Good News! Sort of…. and tens years late.

Posted on April 11, 2011

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It is real easy to get very doom and gloom when discussing the living and working conditions of archaeologists. So it is always nice to find some good news, even if it is ten years late.

Excavators barely get paid a living wage (debatable) and easily some of the lowest wages of those that go to University (not debatable). I wanted to see if life has always been this rough, money-wise. I, on occasion, hear stories from old-timers about how they were making more money in 1980 then they are today and that is including inflation.

To do this I looked at the pay wages of Excavators in the UK from 1994-2007 using the IfA job information bulletin (see references at the end) and combined it with my own data from the years 2008-2010 (again using the IfA jobs bulletin). You can read why this is an accurate representation of actual wages here. I then compared this against the rise of inflation, using the Retail Price Index (RPI)(it tends to be higher then the Consumer rice index), and what wages would have been had they kept up with inflation. I used the previous years inflation to account for the new wages. This assumes that people update wages rise yearly instead of monthly which I am pretty sure is an accurate estimation. I think the graph shows it best:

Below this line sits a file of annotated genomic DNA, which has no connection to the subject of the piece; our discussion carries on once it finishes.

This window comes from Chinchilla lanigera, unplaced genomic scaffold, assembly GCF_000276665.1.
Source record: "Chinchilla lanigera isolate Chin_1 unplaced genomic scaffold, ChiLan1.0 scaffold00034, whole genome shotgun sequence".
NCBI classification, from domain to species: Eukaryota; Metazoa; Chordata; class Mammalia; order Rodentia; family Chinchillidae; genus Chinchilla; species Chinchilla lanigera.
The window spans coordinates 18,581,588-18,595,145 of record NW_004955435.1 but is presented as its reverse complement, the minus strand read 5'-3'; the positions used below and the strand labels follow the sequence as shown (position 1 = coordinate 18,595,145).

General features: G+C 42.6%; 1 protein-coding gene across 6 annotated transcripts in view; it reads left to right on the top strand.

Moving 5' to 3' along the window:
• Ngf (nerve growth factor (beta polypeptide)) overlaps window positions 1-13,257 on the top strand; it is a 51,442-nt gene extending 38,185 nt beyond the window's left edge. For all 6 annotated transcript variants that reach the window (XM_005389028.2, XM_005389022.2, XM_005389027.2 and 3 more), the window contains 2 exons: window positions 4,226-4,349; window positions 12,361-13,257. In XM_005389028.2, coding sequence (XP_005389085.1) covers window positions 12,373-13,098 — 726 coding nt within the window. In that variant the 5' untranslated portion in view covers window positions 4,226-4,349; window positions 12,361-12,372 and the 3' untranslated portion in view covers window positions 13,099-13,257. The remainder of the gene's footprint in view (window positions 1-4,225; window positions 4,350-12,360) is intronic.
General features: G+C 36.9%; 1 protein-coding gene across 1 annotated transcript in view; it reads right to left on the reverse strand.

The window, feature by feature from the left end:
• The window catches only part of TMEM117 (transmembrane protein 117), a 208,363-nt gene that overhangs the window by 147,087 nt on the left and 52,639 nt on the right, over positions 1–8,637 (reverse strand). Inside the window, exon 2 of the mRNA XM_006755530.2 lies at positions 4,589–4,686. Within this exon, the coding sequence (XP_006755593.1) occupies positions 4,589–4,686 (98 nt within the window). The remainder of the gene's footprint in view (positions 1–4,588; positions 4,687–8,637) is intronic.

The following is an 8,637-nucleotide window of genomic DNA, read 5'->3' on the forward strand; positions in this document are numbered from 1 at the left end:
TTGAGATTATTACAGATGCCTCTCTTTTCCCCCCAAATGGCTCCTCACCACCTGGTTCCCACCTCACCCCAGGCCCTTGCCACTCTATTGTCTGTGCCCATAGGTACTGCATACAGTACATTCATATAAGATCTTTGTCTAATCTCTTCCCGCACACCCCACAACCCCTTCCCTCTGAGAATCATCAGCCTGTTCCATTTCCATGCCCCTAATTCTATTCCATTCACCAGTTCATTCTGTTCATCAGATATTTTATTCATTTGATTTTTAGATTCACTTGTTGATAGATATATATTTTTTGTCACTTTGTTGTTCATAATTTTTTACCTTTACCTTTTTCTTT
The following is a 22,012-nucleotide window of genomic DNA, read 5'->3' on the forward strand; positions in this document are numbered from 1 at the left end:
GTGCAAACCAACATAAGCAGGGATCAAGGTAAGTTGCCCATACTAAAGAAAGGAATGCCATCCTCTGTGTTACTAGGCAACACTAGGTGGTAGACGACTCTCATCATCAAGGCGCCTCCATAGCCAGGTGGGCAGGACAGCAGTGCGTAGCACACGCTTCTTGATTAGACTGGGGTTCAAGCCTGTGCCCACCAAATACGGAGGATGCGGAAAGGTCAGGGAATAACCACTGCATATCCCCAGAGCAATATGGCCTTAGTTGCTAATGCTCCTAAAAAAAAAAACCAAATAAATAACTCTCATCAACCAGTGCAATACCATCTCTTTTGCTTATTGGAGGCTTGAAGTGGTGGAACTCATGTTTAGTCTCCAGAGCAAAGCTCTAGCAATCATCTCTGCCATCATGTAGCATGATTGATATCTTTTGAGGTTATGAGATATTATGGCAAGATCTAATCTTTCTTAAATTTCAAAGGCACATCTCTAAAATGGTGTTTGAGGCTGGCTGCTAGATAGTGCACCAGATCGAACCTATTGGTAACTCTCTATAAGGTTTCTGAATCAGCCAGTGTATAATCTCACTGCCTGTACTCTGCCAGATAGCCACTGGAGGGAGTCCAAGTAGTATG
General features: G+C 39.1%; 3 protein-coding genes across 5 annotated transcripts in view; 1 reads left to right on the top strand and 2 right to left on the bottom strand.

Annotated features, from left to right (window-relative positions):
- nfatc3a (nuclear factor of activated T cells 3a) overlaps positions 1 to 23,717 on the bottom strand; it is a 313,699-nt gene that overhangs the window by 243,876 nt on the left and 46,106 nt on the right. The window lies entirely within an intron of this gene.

Figure 1: Graph of pay for Excavators in the UK 1994-2010

If pay had followed inflation from 1994 Excavators would be making £13,284 instead the average is £16,284 per year in 2010. During the late 1990’s and even into the early 2000’s the pay jumped dramatically for Excavators. It has since evened out and now follows inflation more or less (£16,235 is what an excavator should make following wages in 2005). Still a 23% increase of pay, above inflation, over 15 years is not bad.

Of course, you can always look at the doom and gloom and say a marginal increase from a pitifully low pay still gives you pretty bad pay. Furthermore, one could complain that wages have not increase in the last few years above inflation. I’ll still take good news even if it is 10 years old.

Aitchison, K. R. & Anderson S. M. 1995. Jobs in British Archaeology. The Field Archaeologists No 22 Spring.

Tuner, R. 1996. Jobs in British Archaeology. The Field Archaeologists No 25 Spring

Tuner, R. 1997. Jobs in British Archaeology. The Archaeologists No 29 Summer

Tuner, R. 1998. Jobs in British Archaeology. The Archaeologists No 31 Spring

Tuner, R. 1999. Jobs in British Archaeology. The Archaeologists No 34 Spring

Malcolm, G. 2001. Jobs in British Archaeology. The Archaeologists No 37 Spring

Malcolm, G. 2001. Jobs in British Archaeology. The Archaeologists No 40 Spring

Drummond-Murray, J. 2002. Jobs in British Archaeology. The Archaeologists No 43 Winter

Drummond-Murray, J. 2003. Jobs in British Archaeology. The Archaeologists No 47 Winter

Drummond-Murray, J. 2004. Jobs in British Archaeology. The Archaeologists No 51 Winter

Drummond-Murray, J. 2005. Jobs in British Archaeology. The Archaeologists No 56 Spring

Drummond-Murray, J. 2006. Jobs in British Archaeology. The Archaeologists No 59 Spring

Drummond-Murray, J. 2007. Jobs in British Archaeology. The Archaeologists No 66 Winter

Drummond-Murray, J. 2008. Jobs in British Archaeology. The Archaeologists No 68 Summer